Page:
Storia dietro l'illustrazione: Little Italy Around The World


This illustration aims to celebrate the Italian presence in the world through some cities that are symbols of Italian emigration.

Cities in which Italian migrants have settled over time and created communities.

They created "Little Italys".

The most famous Little Italy was born in New York. Located in Manhattan, today it is inhabited by around 2000 people, and in recent years it has become increasingly "little" to the detriment of the growth of Chinatown , the neighborhood of the Chinese community.

Sao Paulo's Little Italy has more than a hundred years of history. Suffice it to say that one of the largest Brazilian football teams, Palmeiras, was founded in Sao Paulo by Italian migrants in 1914 and that already in 1920 there were over 1 million Italians living in the State of Sao Paulo. Even today, the population of Italian origin represents a third of the total population of the State. Little Italy is located in Bixiga and Mooca and is among the largest in the world. The Feast of San Gennaro is still deeply felt and attracts 200,000 visitors every September.

Italians have also emigrated in large numbers to Australia, and in Sydney they have mostly settled in the suburb of Leichhardt. In Sydney's Little Italy you can still breathe the air of Italy, just take a trip to the Cafe Sport, where you hear Italians speaking louudly and watch football matches on TV. The Italian Forum, in Norton Street, is the cultural and commercial center of Italians in Sydney.

The very strong bond that binds Italy to Argentina was also seen during the 2022 World Cup final, when the Italians supported the Argentines more than the French.

Buenos Aires is one of those cities that welcomed numerous Genoese and Sicilian migrants, who first settled in La Boca. Cocoliche, a mix of Italian and Spanish, was born here.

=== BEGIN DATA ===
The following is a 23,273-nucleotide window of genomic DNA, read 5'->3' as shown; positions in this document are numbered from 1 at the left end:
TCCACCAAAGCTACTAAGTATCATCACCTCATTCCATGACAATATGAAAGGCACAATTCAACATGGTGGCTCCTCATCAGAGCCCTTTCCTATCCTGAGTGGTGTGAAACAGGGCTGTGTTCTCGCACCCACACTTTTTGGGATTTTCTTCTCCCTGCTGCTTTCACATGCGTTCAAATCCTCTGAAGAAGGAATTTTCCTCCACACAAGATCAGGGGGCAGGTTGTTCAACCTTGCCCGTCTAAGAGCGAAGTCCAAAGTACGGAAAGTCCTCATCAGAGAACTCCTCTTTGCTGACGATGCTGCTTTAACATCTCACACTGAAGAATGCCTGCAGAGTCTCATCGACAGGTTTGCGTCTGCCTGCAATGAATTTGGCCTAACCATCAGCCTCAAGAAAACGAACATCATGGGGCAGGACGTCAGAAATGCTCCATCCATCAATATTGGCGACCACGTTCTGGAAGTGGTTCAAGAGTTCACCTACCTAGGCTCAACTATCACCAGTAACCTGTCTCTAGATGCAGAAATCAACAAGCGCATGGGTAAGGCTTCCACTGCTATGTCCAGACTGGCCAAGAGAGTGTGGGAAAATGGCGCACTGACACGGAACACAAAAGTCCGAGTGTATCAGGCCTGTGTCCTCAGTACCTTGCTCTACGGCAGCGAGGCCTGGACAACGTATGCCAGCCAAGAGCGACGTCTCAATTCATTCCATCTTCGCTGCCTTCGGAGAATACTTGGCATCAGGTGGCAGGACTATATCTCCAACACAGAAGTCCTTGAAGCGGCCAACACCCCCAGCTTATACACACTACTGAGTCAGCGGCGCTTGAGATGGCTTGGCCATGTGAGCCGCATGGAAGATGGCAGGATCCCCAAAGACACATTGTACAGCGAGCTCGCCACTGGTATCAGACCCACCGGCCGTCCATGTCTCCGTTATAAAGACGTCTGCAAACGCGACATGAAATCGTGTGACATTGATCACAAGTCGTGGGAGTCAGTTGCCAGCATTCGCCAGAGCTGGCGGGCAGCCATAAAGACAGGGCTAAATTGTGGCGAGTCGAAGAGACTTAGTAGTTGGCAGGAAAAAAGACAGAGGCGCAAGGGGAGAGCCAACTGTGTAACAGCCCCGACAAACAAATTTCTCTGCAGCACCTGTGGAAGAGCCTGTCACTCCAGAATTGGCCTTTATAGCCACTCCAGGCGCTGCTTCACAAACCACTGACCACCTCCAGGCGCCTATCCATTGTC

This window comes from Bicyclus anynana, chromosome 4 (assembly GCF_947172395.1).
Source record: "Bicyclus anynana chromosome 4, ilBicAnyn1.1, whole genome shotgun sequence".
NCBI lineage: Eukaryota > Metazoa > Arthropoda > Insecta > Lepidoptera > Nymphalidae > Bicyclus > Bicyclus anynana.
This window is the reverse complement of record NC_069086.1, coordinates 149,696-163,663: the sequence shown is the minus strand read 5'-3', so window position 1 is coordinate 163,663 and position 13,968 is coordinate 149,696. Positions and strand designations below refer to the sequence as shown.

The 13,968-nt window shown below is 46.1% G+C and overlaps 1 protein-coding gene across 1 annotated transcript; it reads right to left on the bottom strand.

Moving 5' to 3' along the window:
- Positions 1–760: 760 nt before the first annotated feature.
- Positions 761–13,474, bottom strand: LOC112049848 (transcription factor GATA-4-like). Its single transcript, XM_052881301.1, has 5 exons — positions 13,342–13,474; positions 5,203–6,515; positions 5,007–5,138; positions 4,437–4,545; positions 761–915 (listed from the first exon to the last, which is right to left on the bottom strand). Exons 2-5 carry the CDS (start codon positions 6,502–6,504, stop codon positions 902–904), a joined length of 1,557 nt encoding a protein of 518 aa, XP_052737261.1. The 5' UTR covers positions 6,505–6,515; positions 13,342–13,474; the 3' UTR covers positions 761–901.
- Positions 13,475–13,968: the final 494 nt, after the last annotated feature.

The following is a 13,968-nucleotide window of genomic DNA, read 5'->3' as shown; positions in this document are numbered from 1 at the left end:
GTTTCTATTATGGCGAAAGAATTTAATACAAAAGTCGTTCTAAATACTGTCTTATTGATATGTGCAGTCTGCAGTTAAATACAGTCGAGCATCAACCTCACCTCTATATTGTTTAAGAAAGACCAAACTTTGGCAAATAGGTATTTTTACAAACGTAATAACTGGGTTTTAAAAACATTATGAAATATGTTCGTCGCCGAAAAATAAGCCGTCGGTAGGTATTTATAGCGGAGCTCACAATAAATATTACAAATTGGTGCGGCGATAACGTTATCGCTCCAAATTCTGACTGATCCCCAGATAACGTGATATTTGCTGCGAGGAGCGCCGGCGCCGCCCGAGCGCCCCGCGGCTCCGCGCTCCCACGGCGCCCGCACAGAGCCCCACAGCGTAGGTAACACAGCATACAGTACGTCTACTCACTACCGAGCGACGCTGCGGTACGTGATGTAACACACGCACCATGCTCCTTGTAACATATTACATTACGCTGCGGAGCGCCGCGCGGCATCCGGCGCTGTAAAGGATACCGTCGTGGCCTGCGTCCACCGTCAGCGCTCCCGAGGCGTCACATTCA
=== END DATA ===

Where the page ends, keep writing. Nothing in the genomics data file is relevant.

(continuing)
More than 366 thousand Italians live in London. A community that has doubled in size in the city in the last 10 years but which has its roots already in the early 1800s in the area between Clerkenwell Road, Farringdon Road and Roseberry Avenue, which over time has become London's Little Italy. Economic, cultural and spiritual centre, with the foundation of the Church of San Pietro in 1845 thanks to Italian financiers including Giuseppe Mazzini.

Toronto has become a renowned multicultural city thanks also to its Italian community, gathered around College Street. Toronto's Little Italy boasts the only Italian Walk of Fame, a tribute to the achievements of Italians both locally and internationally. It is one of the most lively and multi-ethnic areas of the city, where Italian-Canadians account for over 30% of the population of the metropolitan city.

Italians are continuing to emigrate to cities and places that are different from the past. Who knows what the new Little Italys will be in a few years.

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